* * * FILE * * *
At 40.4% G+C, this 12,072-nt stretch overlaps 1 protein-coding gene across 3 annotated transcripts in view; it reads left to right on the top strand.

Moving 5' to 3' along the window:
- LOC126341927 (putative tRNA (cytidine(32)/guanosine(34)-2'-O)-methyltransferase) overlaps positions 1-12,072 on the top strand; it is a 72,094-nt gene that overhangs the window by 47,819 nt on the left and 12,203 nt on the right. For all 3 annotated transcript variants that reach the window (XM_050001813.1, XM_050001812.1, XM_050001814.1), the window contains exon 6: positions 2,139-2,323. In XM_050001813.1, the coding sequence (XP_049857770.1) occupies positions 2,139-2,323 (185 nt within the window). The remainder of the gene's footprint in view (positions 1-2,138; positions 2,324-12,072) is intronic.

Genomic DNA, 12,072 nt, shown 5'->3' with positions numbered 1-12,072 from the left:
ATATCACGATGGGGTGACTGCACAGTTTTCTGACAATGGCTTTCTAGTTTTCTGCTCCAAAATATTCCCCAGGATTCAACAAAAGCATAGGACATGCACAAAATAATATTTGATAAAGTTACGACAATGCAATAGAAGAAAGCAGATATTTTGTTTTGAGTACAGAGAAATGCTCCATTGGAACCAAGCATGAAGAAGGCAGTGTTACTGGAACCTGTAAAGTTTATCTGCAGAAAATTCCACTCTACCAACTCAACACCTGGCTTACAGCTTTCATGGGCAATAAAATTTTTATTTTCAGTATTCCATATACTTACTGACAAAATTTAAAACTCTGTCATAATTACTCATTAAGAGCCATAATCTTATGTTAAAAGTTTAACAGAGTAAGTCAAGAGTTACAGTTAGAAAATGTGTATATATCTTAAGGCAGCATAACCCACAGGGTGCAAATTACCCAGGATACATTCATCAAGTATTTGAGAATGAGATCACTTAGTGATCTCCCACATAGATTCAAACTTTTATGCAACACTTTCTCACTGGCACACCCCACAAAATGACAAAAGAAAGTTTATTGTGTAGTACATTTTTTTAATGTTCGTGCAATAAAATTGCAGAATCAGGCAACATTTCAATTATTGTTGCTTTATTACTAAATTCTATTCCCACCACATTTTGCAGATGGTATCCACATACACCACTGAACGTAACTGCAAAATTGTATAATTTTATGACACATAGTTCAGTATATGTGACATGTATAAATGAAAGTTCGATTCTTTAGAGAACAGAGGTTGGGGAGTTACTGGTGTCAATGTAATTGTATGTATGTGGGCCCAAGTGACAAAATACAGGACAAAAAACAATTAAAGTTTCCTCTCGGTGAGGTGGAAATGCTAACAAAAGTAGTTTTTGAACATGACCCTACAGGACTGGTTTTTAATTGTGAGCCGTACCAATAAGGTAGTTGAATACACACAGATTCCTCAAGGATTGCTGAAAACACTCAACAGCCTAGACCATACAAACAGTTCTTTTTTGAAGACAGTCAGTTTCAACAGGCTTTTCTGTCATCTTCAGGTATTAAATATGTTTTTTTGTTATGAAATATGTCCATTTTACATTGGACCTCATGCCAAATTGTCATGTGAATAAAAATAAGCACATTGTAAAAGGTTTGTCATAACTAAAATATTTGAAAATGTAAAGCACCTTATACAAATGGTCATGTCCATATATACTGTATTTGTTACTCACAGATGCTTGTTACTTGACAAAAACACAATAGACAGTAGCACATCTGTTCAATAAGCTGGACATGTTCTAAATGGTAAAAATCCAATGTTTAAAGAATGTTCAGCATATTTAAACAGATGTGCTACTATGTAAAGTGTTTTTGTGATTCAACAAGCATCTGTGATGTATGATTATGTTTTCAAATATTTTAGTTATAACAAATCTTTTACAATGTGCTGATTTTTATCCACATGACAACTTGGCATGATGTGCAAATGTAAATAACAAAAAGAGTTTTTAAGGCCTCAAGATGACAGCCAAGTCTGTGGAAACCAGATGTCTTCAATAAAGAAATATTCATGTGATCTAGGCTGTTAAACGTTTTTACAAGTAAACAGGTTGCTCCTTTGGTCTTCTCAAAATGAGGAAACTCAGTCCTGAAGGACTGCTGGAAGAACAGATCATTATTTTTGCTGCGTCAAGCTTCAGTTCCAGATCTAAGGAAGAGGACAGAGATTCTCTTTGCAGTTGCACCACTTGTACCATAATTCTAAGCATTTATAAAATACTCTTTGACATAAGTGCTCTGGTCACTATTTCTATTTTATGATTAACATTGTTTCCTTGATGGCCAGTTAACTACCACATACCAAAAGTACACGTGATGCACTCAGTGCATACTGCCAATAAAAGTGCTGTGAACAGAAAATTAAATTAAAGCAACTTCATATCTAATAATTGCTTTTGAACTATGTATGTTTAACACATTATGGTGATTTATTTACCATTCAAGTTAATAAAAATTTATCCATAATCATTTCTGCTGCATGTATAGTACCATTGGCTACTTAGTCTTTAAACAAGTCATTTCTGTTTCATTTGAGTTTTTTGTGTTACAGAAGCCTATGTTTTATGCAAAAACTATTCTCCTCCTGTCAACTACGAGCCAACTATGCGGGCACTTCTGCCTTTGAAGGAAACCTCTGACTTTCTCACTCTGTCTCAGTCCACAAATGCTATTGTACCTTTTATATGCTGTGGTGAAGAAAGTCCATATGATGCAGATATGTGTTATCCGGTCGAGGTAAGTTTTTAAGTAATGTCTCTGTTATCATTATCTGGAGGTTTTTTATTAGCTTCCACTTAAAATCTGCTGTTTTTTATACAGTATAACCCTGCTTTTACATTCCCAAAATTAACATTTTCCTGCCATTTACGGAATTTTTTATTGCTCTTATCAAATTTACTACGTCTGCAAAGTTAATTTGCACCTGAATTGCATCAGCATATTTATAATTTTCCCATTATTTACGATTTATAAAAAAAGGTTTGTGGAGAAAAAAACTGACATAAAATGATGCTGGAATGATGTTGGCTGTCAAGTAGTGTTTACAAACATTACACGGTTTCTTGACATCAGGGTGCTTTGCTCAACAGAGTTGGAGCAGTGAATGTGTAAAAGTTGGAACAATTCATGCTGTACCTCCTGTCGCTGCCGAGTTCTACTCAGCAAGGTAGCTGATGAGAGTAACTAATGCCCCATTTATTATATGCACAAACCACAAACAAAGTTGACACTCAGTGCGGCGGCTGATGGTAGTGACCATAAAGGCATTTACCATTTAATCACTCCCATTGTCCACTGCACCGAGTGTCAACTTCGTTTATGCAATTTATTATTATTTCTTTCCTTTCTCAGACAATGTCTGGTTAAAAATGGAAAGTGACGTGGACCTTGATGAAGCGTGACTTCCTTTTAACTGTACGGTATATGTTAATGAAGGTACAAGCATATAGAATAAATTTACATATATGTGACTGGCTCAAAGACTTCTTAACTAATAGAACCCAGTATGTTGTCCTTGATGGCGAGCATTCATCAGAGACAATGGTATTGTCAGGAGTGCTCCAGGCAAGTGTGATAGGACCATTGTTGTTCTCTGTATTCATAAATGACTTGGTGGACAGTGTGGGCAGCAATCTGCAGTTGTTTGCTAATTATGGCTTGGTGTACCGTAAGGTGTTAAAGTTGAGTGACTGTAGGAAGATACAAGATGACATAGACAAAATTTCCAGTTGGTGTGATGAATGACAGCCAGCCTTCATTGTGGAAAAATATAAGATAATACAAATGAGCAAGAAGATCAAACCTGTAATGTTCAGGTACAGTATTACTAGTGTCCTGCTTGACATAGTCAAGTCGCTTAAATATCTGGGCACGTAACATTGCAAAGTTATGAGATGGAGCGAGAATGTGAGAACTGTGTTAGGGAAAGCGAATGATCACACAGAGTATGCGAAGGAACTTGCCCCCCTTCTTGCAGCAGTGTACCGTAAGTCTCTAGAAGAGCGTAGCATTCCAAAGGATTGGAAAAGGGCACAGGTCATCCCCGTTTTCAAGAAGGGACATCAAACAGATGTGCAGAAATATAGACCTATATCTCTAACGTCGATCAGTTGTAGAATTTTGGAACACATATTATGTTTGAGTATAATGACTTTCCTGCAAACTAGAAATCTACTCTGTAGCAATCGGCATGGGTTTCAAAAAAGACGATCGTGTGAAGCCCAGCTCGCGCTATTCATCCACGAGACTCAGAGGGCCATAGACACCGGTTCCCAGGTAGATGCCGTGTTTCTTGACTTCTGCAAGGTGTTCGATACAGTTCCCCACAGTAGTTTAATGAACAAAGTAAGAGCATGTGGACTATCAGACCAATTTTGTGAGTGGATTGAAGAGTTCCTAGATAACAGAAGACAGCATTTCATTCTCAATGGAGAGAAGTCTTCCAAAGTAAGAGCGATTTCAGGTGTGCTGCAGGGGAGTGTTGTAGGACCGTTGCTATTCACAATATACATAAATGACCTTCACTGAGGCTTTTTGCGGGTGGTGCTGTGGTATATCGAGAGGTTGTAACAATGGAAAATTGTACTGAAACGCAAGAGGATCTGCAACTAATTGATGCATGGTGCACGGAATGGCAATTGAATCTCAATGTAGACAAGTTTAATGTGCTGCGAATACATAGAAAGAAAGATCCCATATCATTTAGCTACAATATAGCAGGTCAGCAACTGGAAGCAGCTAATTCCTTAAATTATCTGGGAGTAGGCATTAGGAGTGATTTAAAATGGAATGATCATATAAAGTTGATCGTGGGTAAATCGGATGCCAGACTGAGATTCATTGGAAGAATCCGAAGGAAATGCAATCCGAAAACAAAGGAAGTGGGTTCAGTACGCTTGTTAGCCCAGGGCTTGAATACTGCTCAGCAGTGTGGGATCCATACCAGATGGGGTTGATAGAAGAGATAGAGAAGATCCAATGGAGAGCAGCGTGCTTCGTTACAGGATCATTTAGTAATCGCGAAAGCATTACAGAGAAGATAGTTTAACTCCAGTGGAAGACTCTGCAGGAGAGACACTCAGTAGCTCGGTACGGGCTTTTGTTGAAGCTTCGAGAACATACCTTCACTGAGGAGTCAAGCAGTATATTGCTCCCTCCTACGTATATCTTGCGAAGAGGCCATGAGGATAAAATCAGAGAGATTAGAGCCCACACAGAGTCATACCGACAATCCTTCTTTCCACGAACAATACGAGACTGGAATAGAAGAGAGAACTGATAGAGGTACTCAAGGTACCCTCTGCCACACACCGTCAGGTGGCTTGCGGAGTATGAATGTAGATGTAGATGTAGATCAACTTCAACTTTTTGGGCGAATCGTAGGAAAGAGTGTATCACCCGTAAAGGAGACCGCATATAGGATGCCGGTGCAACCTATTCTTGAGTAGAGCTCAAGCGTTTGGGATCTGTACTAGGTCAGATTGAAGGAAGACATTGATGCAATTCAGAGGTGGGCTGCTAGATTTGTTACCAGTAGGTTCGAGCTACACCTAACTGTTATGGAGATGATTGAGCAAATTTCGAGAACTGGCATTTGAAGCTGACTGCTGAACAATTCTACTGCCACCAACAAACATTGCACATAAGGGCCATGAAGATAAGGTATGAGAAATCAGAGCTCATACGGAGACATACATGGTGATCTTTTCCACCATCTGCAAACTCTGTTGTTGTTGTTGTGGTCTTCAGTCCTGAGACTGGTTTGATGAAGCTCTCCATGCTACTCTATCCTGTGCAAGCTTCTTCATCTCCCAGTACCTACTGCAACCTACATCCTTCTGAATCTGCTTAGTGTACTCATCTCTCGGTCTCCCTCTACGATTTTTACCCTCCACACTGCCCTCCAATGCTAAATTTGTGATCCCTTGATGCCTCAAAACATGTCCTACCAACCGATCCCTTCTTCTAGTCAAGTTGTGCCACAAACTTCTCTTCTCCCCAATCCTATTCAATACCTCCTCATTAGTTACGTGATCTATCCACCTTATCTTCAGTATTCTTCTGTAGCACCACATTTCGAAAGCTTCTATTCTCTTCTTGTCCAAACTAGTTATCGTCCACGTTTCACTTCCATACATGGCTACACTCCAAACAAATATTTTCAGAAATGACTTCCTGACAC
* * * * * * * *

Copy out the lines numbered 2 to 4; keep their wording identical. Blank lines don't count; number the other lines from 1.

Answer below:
Moving 5' to 3' along the window:
- LOC126341927 (putative tRNA (cytidine(32)/guanosine(34)-2'-O)-methyltransferase) overlaps positions 1-12,072 on the top strand; it is a 72,094-nt gene that overhangs the window by 47,819 nt on the left and 12,203 nt on the right. For all 3 annotated transcript variants that reach the window (XM_050001813.1, XM_050001812.1, XM_050001814.1), the window contains exon 6: positions 2,139-2,323. In XM_050001813.1, the coding sequence (XP_049857770.1) occupies positions 2,139-2,323 (185 nt within the window). The remainder of the gene's footprint in view (positions 1-2,138; positions 2,324-12,072) is intronic.

Genomic DNA, 12,072 nt, shown 5'->3' with positions numbered 1-12,072 from the left: